Gardening: Tips for holiday gifts for the serious gardener

Some ideas, from inexpensive paper whites, to a more pricey pruning ladder.

“Jingle Bells” and “Grandma Got Run Over by a Reindeer” are already blaring in stores in an attempt to get us in the mood to buy holiday gifts. Good grief, Halloween is barely over. Still … here are some thoughts for all you eager beavers who now wish to buy gifts for your beloved gardeners.

Let’s start with inexpensive gifts. Paper whites are good. A half-dozen of these bulbs used for indoor blooming are a nice stocking stuffer at about a dollar each at the garden center or grocery store. Or if you want, fill a low bowl with marble chips and place these daffodil-relatives in it so that your loved one need only add water.

Weeding tools are always useful, as we lose them from time to time. The best of all hand tools is the CobraHead weeder, an indestructible single-tine weeder that I use for everything from teasing out long grass roots to planting crocus one at a time or stirring up the soil to plant tomatoes. It’s available in garden centers or from www.CobraHead.com for about $25.

If your loved one has a brick or cobble walkway, a paving or patio weeder is helpful. This “L” shaped tool has a thin flat blade that gets between bricks and gets out weeds. I bought one years ago from the Kinsman Company (www.kinsmangarden.com). I see they are still available for under $10. They also sell a little glass vase on a stick pin for wearing a single blossom on your blouse. Their “Posy Pin” is just $8.50, a nice stocking stuffer from a family-run business.

Deer repellents, particularly for shrubs, are important in many areas. There are sprays, but I have little experience with them. What I like are garlic spikes, little canisters on clothespin-like attachments. These contain garlic oil and seem to work all winter for me. You just puncture the seal with the little tool (provided) and place two or three on a medium-sized shrub to release the odors. I found them at Gardener’s Supply Company (www.gardeners.com), at about $20 for 25 clips.

Seeds are always useful. Hudson Valley Seed Company (hudsonvalleyseed.com) is a relatively new company with lots of seeds great for New England, and a variety of nice garden accessories. They sell seeds in “art packs,” which feature artist-designed packets that are beautiful and would be great stocking stuffers. I like their selection of tools for sale, including pruners and knives made by the Opinel Company, an old French company that makes fine tools I have used and like.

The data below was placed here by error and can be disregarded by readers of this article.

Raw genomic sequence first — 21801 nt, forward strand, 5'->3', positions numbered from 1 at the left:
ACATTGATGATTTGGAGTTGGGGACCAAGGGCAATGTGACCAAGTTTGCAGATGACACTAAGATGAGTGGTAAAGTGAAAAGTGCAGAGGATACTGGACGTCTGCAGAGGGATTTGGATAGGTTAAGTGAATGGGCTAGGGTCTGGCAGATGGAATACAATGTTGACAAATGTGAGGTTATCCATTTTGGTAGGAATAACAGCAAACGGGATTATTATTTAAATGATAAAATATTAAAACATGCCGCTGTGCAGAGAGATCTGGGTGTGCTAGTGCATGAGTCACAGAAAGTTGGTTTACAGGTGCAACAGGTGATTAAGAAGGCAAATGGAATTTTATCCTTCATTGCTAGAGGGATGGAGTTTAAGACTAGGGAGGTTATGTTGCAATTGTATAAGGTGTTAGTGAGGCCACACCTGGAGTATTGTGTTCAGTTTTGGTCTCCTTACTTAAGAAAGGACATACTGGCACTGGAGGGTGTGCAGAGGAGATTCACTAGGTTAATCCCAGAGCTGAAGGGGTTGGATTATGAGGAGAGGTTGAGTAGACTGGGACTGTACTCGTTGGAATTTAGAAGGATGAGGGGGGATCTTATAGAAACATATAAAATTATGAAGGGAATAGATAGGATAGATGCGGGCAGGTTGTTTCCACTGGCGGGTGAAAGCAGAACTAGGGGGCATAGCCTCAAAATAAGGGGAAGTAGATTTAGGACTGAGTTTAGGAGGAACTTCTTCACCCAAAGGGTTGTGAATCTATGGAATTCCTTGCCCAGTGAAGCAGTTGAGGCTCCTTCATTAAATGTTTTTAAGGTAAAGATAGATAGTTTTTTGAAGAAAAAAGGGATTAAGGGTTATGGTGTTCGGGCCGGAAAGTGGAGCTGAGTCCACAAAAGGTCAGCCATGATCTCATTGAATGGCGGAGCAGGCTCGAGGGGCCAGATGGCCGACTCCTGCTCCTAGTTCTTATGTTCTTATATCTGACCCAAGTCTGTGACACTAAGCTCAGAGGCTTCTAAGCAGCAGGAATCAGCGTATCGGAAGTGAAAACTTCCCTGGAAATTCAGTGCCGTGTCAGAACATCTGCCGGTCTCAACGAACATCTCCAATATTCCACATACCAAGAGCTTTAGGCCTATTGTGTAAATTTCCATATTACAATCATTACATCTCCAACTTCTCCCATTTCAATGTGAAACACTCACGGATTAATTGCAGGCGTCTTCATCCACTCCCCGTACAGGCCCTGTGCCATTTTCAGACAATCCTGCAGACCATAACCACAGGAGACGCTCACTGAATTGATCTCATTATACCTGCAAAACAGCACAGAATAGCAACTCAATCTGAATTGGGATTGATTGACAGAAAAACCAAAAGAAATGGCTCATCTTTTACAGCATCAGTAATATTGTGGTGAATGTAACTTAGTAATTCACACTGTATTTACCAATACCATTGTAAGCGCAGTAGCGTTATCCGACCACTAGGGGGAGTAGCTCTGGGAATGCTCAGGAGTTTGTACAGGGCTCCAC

Also available from Hudson Valley are planting bags: non-woven, recycled plastic bags in bright colors in 3, 5 and 10 gallon sizes. I’ve heard about planting bags, but never tried them as an alternative to pots. At $4 to $10, I intend to try them.

But on to the more expensive things. If you have a home orchard, or trees and large shrubs such as lilacs that you regularly prune, consider a pruning ladder. A good source for these is OESCO Inc. in Conway, Massachusetts. An orchard ladder is an aluminum ladder with a wide, stable base and a pole that is hinged to the ladder and can extend in a range of angles to provide stability on hillsides that a regular stepladder cannot provide. And you can poke that back leg into a thicket of shrubbery and get up to the height you need to prune a runaway lilac back into shape.

OESCO sells Marchand brand orchard ladders, and has an 8-footer for $207 or a 10-footer for $259. These are good, sturdy ladders and are similar to an older style that I often use. The next step up is the Hasegawa brand, which has a telescoping support leg and wider steps. These cost $359 for the 8-footer, and $399 for the 10-foot ladder.

Every gardener wants more perennials, annuals, trees and shrubs. We need tools and fertilizer and compost. So why not give your loved one a gift certificate at your local garden center? Then, in the spring, she can pick out what she wants or needs. We all like to try new plants, even some that might not survive. A gift certificate allows us to try those things at essentially no risk.

Garden books are great presents, too. For someone just starting a vegetable garden, I’d suggest “The Vegetable Gardener’s Bible” by Ed Smith. For an experienced perennial gardener I’d suggest Tracy DiSabato-Aust’s “The Well-Tended Perennial Garden: Planting and Pruning Techniques.” For someone developing a landscape with trees and shrubs, I like “Dirr’s Hardy Trees and Shrubs: An Illustrated Encyclopedia” by Michael Dirr. Or anything by Gordon Hayward, Lewis Hill — or me.

Probably the nicest present you can give a loved gardener is your time in their garden, working with them. I know that gift certificates are often not redeemed — it’s why stores love selling them. But if you are serious about giving the gift of gardening, call the recipient next spring and ask, when can I come help you?

— Henry Homeyer’s blog appears twice a week at dailyuv.com/gardeningguy. Write to him at P.O. Box 364, Cornish Flat, NH 03746. Please include a SASE if you wish a mailed response. Or email [email protected]

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